Unveiling the U.S. Corporate Transparency Act


With the onset of the new year, a new federal law went into effect that likely affects you and your business. The U.S. Corporate Transparency Act (CTA), which came into effect on January 1, 2024, introduces a requirement for countless companies to furnish reports to the Financial Crimes Enforcement Network (FinCEN), disclosing personal details about their beneficial owners or individuals holding controlling interests.

The CTA aims to combat illicit activities such as tax evasion and money laundering by dismantling the veil of anonymity often associated with corporate entities.

Under the CTA, U.S. companies now are mandated to disclose information regarding individuals who, directly or indirectly, either (a) own or control at least a 25% ownership interest in the company or (b) exercise substantial control over the company. Ownership interests can take many forms, including stock, voting rights, capital or profit interests, convertible instruments, options and any other instrument or contract used to establish ownership or control.

While the CTA offers over 20 exemptions, it’s crucial to note that these exemptions are narrow and may only apply to specific industries or entities, such as publicly traded companies or financial institutions. Most of the exemptions do not apply to small and medium-sized businesses, and navigating the applicability of these exemptions requires an understanding of this law.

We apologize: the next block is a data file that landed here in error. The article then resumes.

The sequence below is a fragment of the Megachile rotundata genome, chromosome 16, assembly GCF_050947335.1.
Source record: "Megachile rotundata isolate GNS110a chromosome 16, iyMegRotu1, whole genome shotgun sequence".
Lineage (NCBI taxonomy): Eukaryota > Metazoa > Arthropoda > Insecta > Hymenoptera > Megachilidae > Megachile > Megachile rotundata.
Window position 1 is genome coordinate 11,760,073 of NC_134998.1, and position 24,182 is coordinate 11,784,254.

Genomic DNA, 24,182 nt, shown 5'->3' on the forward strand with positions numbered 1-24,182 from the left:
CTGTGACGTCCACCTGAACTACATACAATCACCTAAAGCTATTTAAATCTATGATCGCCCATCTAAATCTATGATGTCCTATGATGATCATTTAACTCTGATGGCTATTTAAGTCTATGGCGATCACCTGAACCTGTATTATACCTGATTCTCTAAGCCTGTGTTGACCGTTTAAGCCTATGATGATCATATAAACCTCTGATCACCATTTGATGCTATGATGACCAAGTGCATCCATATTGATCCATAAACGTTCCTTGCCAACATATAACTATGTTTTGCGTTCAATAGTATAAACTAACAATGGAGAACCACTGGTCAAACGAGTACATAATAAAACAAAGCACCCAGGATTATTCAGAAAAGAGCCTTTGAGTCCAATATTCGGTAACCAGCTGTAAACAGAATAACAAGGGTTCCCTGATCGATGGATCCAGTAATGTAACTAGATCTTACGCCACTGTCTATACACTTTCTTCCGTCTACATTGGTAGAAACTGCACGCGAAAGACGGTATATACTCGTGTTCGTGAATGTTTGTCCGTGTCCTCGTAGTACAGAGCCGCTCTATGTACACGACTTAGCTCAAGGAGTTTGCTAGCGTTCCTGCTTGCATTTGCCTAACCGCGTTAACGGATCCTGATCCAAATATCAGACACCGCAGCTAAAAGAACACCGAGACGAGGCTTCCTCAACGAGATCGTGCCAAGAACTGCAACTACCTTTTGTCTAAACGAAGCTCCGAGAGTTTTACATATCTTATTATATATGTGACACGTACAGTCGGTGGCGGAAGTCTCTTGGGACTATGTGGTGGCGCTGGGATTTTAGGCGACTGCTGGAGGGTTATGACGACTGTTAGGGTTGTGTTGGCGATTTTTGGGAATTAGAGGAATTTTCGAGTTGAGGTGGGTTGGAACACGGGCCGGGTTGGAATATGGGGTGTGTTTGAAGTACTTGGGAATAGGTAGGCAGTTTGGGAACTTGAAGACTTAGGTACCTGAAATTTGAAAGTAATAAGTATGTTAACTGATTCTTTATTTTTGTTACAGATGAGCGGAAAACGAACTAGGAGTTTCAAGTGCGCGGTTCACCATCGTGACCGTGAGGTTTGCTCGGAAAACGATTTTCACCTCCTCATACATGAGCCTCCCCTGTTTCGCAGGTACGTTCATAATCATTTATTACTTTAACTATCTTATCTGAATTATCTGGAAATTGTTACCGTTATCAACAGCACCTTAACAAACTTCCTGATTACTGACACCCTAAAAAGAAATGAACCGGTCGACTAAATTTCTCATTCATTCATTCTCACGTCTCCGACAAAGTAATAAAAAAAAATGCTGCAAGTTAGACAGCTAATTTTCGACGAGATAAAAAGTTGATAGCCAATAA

Key deadlines for filing a Beneficial Ownership Information (BOI) report are as follows:

1. Companies formed before 2024: BOI report due by January 1, 2025.
2. Companies formed in 2024: BOI report due within 90 days of their formation date.
3. Companies formed in 2025 or later: BOI report due within 30 days of their formation date.

Furthermore, companies must amend the BOI report in case of any changes in ownership or other relevant details within 30 days of that change.

It’s noteworthy that compliance with the CTA requires companies to submit identification documents, such as passports or driver’s licenses, to a newly established government database. While this database remains non-public, law enforcement agencies retain access to it for investigative purposes.

Failure to comply with the CTA’s stipulations, including timely filing or updating of reports, or submitting false or fraudulent information, may result in insubstantial penalties, including fines of up to $500 per day or fines up to $10,000 and/or imprisonment for up to two years for criminal infractions.

We stand prepared to assist you with navigating these regulatory requirements or addressing any other legal matters. For questions regarding your obligations under this new law or any other concerns, please don’t hesitate to reach out to your Encore Law attorney or contact Ara Babaian directly at ara@encorelaw.com or (213) 328-7683.

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